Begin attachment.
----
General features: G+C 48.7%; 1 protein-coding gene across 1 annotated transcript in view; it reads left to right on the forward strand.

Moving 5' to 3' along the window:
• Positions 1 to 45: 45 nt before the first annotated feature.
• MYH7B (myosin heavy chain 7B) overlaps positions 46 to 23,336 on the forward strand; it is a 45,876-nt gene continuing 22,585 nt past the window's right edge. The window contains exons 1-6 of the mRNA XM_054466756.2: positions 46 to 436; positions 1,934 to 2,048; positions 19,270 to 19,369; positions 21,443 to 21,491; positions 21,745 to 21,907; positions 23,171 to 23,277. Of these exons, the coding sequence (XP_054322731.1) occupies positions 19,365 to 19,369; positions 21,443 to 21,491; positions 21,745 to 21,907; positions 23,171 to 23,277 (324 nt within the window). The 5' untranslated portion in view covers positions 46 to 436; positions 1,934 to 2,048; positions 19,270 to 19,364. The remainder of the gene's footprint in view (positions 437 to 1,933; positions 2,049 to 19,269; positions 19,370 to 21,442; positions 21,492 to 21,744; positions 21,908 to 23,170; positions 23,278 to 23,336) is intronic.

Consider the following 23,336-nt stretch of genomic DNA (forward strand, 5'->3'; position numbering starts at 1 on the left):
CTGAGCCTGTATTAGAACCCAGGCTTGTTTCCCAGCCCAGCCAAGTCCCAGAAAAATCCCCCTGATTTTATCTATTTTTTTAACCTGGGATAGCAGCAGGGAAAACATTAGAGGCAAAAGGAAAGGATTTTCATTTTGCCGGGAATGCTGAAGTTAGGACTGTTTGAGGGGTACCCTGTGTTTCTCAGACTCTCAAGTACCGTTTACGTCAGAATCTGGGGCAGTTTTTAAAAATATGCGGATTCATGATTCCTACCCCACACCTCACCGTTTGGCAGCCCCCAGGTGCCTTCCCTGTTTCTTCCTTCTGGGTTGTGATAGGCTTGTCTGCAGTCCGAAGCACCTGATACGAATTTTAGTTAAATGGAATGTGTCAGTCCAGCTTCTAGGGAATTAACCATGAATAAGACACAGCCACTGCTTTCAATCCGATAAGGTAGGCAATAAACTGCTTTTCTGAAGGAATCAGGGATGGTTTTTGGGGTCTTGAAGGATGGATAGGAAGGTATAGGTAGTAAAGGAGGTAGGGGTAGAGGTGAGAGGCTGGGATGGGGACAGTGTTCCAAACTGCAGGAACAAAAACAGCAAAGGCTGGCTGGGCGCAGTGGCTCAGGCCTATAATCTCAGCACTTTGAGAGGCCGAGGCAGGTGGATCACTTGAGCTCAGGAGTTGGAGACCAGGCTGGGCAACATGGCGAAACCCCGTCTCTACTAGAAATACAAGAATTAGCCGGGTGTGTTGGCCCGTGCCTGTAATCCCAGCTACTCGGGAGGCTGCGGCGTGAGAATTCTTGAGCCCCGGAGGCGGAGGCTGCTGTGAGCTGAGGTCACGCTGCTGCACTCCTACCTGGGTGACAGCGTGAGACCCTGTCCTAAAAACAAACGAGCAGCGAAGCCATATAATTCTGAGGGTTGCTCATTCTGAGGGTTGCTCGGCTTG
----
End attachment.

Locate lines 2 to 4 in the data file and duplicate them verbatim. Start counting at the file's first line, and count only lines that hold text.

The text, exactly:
Moving 5' to 3' along the window:
• Positions 1 to 45: 45 nt before the first annotated feature.
• MYH7B (myosin heavy chain 7B) overlaps positions 46 to 23,336 on the forward strand; it is a 45,876-nt gene continuing 22,585 nt past the window's right edge. The window contains exons 1-6 of the mRNA XM_054466756.2: positions 46 to 436; positions 1,934 to 2,048; positions 19,270 to 19,369; positions 21,443 to 21,491; positions 21,745 to 21,907; positions 23,171 to 23,277. Of these exons, the coding sequence (XP_054322731.1) occupies positions 19,365 to 19,369; positions 21,443 to 21,491; positions 21,745 to 21,907; positions 23,171 to 23,277 (324 nt within the window). The 5' untranslated portion in view covers positions 46 to 436; positions 1,934 to 2,048; positions 19,270 to 19,364. The remainder of the gene's footprint in view (positions 437 to 1,933; positions 2,049 to 19,269; positions 19,370 to 21,442; positions 21,492 to 21,744; positions 21,908 to 23,170; positions 23,278 to 23,336) is intronic.